Specifies that the command is executed whenever this
key is used
for authentication. The command supplied by the user (if any) is
ignored. The command is run on a pty if the client
pty; otherwise it is run without a tty. If an 8-bit
is required, one must not request a pty or
should specify no-
pty. A quote may be included in the command by
quoting it with a
backslash. This option might be useful to restrict
keys to perform just a specific operation. An
be a key that permits remote backups but nothing
else. Note that
the client may specify TCP/IP and/or X11 forwarding
are explicitly prohibited. Note that this option
shell, command or subsystem execution.
Specifies that the string is to be added to the environment when
logging in using this key. Environment variables
set this way
override other default environment values. Multiple
this type are permitted. Environment processing is
default and is controlled via the
This option is automatically disabled if UseLogin is
Forbids TCP/IP forwarding when this key is used for
Any port forward requests by the client will
return an error.
This might be used, e.g., in connection with
Forbids X11 forwarding when this key is used for authentication.
Any X11 forward requests by the client will return
Forbids authentication agent forwarding when this
key is used for
no-pty Prevents tty allocation (a request to allocate a pty
Limit local ``ssh -L'' port forwarding such that it
may only connect
to the specified host and port. IPv6 addresses
can be specified
with an alternative syntax: host/port. Multiple permitopen
options may be applied separated by commas. No pattern matching
is performed on the specified hostnames, they must
be literal domains
Examples [Toc] [Back]
1024 33 12121...312314325 firstname.lastname@example.org
from="*.niksula.hut.fi,!pc.niksula.hut.fi" 1024 35 23...2334
command="dump /home",no-pty,no-port-forwarding 1024 33
permitopen="10.2.1.55:80",permitopen="10.2.1.56:25" 1024 33
SSH_KNOWN_HOSTS FILE FORMAT [Toc] [Back]
The /etc/ssh/ssh_known_hosts and $HOME/.ssh/known_hosts
host public keys for all known hosts. The global file
should be prepared
by the administrator (optional), and the per-user file is
whenever the user connects from an unknown host
its key is
added to the per-user file.
Each line in these files contains the following fields:
exponent, modulus, comment. The fields are separated by
Hostnames is a comma-separated list of patterns (`*' and `?'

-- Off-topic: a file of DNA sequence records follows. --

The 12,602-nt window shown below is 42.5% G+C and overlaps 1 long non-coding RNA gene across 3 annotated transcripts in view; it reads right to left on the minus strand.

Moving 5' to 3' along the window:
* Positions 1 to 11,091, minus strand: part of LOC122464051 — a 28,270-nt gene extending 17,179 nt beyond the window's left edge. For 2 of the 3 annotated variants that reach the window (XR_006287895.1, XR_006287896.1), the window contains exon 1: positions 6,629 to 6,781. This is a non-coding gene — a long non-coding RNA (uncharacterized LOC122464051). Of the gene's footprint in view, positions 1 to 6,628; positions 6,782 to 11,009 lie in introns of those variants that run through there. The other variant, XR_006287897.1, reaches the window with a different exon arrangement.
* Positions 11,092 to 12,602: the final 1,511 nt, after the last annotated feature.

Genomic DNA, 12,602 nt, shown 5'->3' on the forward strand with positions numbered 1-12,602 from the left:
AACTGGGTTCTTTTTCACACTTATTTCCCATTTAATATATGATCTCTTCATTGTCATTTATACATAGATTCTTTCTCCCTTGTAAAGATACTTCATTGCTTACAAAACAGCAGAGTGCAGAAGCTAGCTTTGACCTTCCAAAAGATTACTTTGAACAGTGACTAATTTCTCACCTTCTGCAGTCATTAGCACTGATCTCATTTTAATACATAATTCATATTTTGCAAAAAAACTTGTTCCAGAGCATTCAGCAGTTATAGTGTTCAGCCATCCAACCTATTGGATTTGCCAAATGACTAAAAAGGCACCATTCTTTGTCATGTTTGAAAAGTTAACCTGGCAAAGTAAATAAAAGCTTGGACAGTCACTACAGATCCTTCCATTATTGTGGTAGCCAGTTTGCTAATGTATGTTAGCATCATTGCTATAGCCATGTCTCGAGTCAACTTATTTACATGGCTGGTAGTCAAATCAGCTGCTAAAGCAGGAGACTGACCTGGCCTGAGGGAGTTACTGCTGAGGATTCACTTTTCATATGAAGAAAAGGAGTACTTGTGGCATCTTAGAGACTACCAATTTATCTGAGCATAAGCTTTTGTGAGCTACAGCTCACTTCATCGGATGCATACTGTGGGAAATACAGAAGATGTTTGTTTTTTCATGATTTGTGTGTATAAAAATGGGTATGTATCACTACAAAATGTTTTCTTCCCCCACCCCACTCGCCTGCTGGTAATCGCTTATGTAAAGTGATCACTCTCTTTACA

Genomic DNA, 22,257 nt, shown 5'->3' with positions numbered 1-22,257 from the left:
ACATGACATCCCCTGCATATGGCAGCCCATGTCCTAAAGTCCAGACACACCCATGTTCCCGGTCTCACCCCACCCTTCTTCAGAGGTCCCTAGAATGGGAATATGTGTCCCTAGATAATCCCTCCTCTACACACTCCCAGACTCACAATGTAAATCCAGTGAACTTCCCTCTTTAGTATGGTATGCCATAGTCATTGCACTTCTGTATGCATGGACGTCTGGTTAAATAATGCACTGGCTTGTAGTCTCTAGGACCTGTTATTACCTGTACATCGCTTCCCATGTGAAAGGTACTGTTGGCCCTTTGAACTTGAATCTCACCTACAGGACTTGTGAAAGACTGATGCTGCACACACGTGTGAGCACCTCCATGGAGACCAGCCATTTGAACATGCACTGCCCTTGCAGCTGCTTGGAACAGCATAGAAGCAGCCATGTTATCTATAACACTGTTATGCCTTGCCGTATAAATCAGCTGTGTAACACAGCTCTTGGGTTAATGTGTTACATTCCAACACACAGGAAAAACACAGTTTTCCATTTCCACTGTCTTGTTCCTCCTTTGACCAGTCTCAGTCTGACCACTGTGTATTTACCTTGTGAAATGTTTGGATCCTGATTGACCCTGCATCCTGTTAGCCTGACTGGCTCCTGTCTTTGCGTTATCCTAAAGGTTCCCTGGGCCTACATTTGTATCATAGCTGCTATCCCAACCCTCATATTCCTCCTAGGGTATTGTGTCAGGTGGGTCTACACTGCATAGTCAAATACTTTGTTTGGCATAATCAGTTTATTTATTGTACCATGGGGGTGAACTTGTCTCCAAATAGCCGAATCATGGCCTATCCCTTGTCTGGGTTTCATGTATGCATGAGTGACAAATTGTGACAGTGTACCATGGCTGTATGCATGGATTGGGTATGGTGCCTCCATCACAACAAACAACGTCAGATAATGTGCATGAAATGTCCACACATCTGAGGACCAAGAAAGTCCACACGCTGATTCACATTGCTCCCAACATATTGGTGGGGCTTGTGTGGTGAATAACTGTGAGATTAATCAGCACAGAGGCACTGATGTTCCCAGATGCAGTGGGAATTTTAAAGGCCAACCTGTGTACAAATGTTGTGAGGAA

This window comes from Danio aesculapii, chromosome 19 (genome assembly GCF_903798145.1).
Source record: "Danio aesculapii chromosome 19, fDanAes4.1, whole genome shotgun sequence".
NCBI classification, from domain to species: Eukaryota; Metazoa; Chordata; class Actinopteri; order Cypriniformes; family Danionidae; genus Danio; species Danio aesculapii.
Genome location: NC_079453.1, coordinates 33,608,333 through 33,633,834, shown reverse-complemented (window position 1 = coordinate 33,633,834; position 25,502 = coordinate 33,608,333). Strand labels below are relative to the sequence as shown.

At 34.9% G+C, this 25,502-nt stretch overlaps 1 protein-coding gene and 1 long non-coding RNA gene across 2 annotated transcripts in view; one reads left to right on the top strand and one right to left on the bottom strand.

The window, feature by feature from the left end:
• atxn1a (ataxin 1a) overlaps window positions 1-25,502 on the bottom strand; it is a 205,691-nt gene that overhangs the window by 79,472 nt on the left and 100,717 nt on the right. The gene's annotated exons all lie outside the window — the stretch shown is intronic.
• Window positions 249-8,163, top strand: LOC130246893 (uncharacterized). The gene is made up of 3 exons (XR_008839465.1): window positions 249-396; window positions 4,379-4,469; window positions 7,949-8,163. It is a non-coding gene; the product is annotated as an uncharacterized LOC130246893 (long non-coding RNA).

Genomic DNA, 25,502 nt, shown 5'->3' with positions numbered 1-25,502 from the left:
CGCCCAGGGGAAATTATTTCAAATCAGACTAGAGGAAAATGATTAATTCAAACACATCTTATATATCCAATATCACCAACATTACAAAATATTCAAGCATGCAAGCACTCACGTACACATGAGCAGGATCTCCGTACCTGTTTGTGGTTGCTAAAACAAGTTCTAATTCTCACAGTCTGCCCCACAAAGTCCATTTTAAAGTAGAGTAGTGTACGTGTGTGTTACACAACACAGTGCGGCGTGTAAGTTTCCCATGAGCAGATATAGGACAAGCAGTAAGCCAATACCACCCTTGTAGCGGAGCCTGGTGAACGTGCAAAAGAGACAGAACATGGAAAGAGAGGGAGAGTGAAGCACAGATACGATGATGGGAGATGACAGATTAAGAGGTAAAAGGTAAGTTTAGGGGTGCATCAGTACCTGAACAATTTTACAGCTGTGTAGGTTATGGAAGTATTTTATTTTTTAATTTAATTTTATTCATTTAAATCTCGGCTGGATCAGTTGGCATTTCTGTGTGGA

act as wildcards);
each pattern in turn is matched against the canonical host name
(when authenticating a client) or against the user-supplied
authenticating a server). A pattern may also be preceded by
`!' to indicate
negation: if the host name matches a negated pattern,
it is not accepted
(by that line) even if it matched another pattern on
Bits, exponent, and modulus are taken directly from the RSA
they can be obtained, e.g., from /etc/ssh/ssh_host_key.pub.
comment field continues to the end of the line, and is not
Lines starting with `#' and empty lines are ignored as comments.
When performing host authentication, authentication is accepted if any
matching line has the proper key. It is thus permissible
(but not recommended)
to have several lines or different host keys for the
This will inevitably happen when short forms of host names
domains are put in the file. It is possible that the files
information; authentication is accepted if valid
be found from either file.
Note that the lines in these files are typically hundreds of
long, and you definitely don't want to type in the host keys
Rather, generate them by a script or by taking
and adding the host names at the front.
Examples [Toc] [Back]
closenet,...,184.108.40.206 1024 37 159...93 closenet.hut.fi
cvs.openbsd.org,220.127.116.11 ssh-rsa AAAA1234.....=
Contains configuration data for sshd. The file format and configuration
options are described in sshd_config(5).
These three files contain the private parts of the
These files should only be owned by root, readable
only by root,
and not accessible to others. Note that sshd does
not start if
this file is group/world-accessible.
These three files contain the public parts of the
These files should be world-readable but writable
only by root.
Their contents should match the respective private
files are not really used for anything; they are
provided for the
convenience of the user so their contents can be
copied to known
hosts files. These files are created using ssh-keygen(1).
Contains Diffie-Hellman groups used for the "DiffieHellman Group
Exchange". The file format is described in moduli(5).
chroot(2) directory used by sshd during privilege
the pre-authentication phase. The directory should
any files and must be owned by root and not group or
Contains the process ID of the sshd listening for
there are several daemons running concurrently for
ports, this contains the process ID of the one
The content of this file is not sensitive; it can be
Lists the public keys (RSA or DSA) that can be used
to log into
the user's account. This file must be readable by
may on some machines imply it being world-readable
if the user's
home directory resides on an NFS volume). It is
it not be accessible by others. The format of this